The Northern region of Nigeria particularly the North East has since 2009 not known peace due to the activities of the Boko Haram sect (among other security threats) which has unleashed series of terrorist attacks in Borno, Yobe, Adamawa, Bauchi, Plateau, Kano, Kaduna, Katsina, Niger and the Federal Capital Territory claiming an estimate of thirteen thousand lives between 2009 and 2013 (Olukolade, 2014), destroying properties not quantifiable in monetary terms and displacing an estimated two (2) million peole (NTA News, 28, October, 2014). The spate of insecurity which has crippled commercial activities in the worst affected areas is so alarming that the citizens now admonish each other and take solace in the saying that ―the fear of Boko Haram is the beginning of wisdom‖. The bombing of the Louis Edet house, Headquarters of the Nigerian Police, the United Nations building and similar other bomb blasts in Saint Theresa‘s Catholic Church, Madalla, Bauchi state, Gombe state, Kano as well as recurrent bombings and killings in various parts of Borno state and other parts of the north show that the group can strike anywhere and at any time and that no one can claim to be safe or free from their attacks. Their modus operandi also reveals a clear incapacity on the part of government and its security agencies to effectively and amicably manage the situation. So far virtually every violent approach adopted by government to manage the situation has proved a failure and has only helped in exacerbating the crisis as the group has vowed to continue the wave of attacks until their demands are met.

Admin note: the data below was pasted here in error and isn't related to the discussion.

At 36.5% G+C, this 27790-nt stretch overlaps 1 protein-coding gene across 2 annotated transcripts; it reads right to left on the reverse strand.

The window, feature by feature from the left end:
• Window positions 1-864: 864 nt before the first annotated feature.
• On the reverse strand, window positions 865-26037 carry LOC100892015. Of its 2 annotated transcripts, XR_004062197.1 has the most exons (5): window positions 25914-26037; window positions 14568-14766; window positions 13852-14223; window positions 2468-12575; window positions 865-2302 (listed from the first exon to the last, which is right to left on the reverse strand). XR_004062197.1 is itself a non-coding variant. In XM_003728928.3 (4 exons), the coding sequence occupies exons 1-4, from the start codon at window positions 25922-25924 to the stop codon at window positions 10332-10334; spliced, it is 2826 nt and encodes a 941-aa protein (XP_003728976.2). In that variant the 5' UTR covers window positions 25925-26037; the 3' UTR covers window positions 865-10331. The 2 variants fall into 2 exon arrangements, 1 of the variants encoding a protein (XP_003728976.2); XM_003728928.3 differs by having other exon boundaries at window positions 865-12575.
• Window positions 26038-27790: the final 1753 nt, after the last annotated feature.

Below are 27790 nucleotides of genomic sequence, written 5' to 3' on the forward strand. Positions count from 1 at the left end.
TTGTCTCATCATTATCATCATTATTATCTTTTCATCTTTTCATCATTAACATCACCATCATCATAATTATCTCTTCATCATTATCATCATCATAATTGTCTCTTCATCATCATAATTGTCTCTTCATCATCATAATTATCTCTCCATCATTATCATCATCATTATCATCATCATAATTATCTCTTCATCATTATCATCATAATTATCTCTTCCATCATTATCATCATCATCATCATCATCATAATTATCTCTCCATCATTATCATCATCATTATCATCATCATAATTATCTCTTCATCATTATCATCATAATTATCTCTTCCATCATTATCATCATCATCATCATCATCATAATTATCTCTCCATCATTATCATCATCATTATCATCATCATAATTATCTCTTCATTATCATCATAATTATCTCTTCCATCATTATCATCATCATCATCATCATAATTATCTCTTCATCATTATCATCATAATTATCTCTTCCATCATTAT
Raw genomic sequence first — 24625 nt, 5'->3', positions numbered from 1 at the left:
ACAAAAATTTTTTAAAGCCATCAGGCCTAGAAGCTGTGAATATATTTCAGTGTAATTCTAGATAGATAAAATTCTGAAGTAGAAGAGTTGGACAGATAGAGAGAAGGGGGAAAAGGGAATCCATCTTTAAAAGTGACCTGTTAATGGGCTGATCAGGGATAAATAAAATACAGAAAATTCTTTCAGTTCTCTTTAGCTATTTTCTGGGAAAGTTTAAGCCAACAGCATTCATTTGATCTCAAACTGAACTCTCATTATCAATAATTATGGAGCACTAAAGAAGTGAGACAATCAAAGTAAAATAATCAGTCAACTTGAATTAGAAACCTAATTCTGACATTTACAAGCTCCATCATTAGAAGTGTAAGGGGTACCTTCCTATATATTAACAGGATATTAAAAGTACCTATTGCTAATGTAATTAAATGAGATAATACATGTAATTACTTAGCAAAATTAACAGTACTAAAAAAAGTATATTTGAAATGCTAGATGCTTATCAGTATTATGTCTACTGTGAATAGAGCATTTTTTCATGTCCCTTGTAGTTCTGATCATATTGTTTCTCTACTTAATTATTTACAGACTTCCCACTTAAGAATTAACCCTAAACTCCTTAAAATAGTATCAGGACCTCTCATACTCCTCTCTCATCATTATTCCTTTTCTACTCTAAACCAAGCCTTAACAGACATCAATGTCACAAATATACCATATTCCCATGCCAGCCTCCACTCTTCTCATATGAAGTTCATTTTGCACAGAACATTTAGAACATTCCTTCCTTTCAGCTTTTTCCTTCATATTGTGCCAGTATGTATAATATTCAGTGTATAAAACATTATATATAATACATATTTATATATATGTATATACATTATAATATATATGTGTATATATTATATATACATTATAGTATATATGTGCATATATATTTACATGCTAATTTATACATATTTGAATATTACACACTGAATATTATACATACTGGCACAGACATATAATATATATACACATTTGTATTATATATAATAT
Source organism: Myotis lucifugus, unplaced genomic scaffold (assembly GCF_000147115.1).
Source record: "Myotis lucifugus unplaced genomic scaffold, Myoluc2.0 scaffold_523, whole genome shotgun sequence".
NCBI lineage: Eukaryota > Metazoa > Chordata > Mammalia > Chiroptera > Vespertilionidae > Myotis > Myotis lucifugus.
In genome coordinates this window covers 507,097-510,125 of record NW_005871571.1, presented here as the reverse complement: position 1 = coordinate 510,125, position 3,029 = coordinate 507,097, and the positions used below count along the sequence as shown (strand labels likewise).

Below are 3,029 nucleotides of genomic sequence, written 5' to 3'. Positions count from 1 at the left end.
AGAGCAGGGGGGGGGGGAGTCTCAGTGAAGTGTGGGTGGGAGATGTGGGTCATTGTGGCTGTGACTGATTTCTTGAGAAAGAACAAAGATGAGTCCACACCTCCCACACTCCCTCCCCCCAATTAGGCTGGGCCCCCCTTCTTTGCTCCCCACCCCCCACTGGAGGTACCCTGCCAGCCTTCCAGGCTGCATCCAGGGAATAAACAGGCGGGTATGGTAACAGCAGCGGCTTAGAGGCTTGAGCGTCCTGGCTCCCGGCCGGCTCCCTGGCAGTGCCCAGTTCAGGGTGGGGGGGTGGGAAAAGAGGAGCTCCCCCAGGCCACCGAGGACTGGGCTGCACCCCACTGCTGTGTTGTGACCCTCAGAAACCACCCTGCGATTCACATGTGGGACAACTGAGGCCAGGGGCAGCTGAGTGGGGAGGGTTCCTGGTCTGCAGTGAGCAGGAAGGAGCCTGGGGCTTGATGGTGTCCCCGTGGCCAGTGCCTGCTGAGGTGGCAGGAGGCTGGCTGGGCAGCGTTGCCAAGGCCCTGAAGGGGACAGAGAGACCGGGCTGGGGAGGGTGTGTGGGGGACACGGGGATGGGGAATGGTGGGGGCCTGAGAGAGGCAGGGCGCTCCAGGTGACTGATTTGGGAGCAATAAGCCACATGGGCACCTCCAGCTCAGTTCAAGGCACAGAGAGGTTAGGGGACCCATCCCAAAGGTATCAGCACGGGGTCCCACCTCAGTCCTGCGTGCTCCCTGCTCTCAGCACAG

These demands include the introduction of real Shari‘a law in twelve northern states, rejection of the current democracy, constitutionalism and the sovereignty of the Nigerian state. They also insisted on outright justice to those who killed their leaders and their accomplices (Abubakar, 2011).  A cursory look at these demands would reveal that the group does not have confidence in the Nigerian state and its capability to adequately cater for the needs of the citizens i.e that the state has apparently failed in its duties to the citizens since injustice, oppression and deprivation have gained prominence in the land. Its various waves of attacks also indicate that the sect does not recognize the authority of the Nigerian state.